Chopin’s Fantasie-Impromptu, op. post. 66, is surely one of the composer’s most popular works – one that many pianists often try to play before they are quite ready for the technical challenges it poses. 

The story goes that Chopin wrote the piece in 1834 but never published it. Instead, his friend and executor, Julian Fontana published it posthumously – but why? We have to wait until 1960 for the answer, when Artur Rubinstein acquired an album owned by Madame la Baronne d’Este. The album contained a manuscript of the Fantasie-Impromptu in Chopin’s own hand, dated 1835. It would appear that the reason Chopin had not published the work is because he had received a commission from the Baroness, and the piece was therefore her property. 

The Henle Urtext edition contains both versions. There are a number of differences between the two, mostly in the left hand, so you will first need to decide which version to play. I have a preference for the Fontana, probably because I learned it this way as student, but either is fine.

Readers of this blog will be looking for solutions to the challenges of the piece, so how to begin it? I have created a series of six substantial video tutorials, in which I look at all aspects of the piece, offering detailed technical solutions and suggestions for practice. The series which features six video walk-throughs is available now on the Online Academy here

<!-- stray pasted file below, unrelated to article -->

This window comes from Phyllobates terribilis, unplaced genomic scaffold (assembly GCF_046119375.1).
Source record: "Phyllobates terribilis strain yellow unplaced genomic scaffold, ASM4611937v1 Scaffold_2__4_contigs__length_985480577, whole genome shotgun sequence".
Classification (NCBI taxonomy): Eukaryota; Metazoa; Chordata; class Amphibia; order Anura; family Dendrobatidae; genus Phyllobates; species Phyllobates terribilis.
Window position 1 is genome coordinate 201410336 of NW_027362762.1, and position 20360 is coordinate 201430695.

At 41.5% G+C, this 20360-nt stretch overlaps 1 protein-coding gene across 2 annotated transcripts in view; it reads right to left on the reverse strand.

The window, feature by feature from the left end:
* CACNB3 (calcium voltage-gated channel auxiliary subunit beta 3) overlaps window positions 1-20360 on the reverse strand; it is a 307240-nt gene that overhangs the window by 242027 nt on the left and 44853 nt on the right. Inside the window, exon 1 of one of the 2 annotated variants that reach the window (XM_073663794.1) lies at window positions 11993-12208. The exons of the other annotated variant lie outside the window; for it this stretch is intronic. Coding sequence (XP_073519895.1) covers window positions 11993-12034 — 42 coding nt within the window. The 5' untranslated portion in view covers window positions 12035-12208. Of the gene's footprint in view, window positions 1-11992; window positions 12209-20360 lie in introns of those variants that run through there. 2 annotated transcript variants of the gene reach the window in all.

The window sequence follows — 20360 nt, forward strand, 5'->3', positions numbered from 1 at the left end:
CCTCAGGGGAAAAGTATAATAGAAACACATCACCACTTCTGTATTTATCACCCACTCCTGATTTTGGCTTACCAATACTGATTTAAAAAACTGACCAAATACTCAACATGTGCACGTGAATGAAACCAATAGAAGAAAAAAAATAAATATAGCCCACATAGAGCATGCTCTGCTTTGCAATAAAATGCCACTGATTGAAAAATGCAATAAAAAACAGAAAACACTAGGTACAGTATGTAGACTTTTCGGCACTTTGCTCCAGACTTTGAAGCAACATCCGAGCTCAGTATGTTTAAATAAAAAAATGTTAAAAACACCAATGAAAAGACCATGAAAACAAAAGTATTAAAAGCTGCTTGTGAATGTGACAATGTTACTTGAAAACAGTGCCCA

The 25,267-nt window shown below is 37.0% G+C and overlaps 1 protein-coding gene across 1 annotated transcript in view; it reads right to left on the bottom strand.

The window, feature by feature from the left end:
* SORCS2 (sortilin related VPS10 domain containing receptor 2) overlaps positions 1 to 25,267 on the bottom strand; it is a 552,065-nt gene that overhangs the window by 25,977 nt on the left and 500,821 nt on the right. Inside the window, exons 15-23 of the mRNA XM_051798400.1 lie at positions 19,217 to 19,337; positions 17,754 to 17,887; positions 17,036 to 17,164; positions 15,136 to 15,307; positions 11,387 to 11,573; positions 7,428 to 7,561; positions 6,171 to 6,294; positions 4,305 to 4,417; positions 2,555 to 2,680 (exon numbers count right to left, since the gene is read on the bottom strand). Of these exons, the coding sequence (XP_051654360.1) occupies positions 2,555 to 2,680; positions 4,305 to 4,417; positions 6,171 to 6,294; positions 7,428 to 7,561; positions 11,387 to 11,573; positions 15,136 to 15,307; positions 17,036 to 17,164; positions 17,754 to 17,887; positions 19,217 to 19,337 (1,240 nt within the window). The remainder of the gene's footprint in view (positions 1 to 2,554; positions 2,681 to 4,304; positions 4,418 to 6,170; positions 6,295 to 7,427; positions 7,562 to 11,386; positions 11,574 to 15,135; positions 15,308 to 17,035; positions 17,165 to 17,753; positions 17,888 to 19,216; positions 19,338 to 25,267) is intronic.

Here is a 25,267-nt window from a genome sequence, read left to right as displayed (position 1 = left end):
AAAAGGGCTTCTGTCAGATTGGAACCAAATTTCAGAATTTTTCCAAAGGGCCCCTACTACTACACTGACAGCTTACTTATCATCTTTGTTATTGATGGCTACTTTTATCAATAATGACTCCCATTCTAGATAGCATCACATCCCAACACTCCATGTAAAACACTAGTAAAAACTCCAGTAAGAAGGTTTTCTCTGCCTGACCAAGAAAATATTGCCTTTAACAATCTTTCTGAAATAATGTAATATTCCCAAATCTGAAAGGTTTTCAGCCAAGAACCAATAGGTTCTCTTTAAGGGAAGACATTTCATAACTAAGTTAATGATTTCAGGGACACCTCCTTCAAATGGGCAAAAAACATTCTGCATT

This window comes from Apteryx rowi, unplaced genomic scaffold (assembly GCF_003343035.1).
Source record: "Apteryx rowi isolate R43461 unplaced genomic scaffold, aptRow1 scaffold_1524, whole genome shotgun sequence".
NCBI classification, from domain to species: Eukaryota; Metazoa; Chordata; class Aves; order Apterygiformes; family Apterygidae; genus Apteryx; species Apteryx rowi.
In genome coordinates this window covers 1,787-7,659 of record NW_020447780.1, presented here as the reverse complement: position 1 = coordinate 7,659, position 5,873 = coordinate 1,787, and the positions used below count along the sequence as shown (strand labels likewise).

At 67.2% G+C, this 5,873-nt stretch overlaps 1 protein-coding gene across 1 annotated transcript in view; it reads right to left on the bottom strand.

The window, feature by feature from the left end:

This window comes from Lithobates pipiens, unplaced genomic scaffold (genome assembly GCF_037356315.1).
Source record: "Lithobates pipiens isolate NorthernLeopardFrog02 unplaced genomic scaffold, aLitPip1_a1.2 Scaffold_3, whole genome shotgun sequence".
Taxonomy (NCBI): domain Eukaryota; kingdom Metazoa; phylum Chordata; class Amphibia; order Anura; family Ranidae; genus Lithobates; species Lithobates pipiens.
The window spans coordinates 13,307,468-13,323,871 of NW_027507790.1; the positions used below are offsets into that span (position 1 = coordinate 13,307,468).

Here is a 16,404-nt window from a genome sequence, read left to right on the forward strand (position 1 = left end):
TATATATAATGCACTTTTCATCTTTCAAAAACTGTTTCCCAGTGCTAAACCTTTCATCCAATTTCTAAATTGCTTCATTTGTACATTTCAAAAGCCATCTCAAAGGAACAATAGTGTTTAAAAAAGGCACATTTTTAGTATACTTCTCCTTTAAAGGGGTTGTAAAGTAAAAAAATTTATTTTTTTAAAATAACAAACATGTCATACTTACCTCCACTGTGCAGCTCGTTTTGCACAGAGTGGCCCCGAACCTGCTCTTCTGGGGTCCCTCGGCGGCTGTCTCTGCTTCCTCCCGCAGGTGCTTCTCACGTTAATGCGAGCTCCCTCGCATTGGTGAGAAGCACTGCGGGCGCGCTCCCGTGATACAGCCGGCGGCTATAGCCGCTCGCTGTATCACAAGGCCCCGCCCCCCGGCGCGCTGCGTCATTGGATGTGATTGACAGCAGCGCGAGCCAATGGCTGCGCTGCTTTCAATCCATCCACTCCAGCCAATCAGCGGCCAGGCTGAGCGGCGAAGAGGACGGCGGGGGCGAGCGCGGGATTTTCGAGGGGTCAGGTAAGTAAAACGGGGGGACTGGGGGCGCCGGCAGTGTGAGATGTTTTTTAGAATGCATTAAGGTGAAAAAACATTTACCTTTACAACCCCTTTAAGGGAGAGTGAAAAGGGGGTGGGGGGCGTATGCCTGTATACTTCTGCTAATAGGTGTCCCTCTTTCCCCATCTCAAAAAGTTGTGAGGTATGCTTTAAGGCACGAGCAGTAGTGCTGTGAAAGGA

Separate Hands

It is obvious that the main stumbling block is how to manage the 6:8 polyrhythm that pervades the outer sections, and while it is of course possible to practise this slowly (provided you know exactly how one hand fits together with the other) it’s probably not the best approach. It’s virtually impossible to hear the three-against-four past a certain speed, so for me the best way to start is to know each hand separately extremely well before attempting to put it together. 

Image courtesy of Don’t Shoot The Pianist, reproduced with permission

Once you have sufficient fluency playing each hand by itself, there are a number of stages I can recommend for putting the piece hands together. I am happy to share with you the video that relates to solving the polyrhythm. 

The 6:8 Polyrhythm

Skeleton Left Hand

We know that Chopin began his piano practice every day with some preludes and fugues from Bach’s 48. It is said this is the only score he took with him to Majorca in 1838, where he completed his own set of 24 Preludes. I was teaching the D major Prelude from Book 1 of the 48 when I saw a parallel with the Fantasie-Impromptu and this inspired me to come up with a practice idea that I highly recommend when beginning to put the piece hands together. Play only those left hand notes that come on the beat and you’ll be learning the framework without the difficulty of the polyrhythm. The beauty is we can do this slowly to start with.

I suggest returning to this skeleton on occasion even after you have mastered the polyrhythm. Do it cleanly with Bachian precision, senza pedale, to detox from the excesses of pedal and overdone rubato that can come from too much playing through.

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The complete set of video walkthroughs for this work which include an additional five videos is available for once-off purchase here or with an Online Academy subscription. Please click here to find out more about subscription options, or click here to view the series index if you are already a subscriber.

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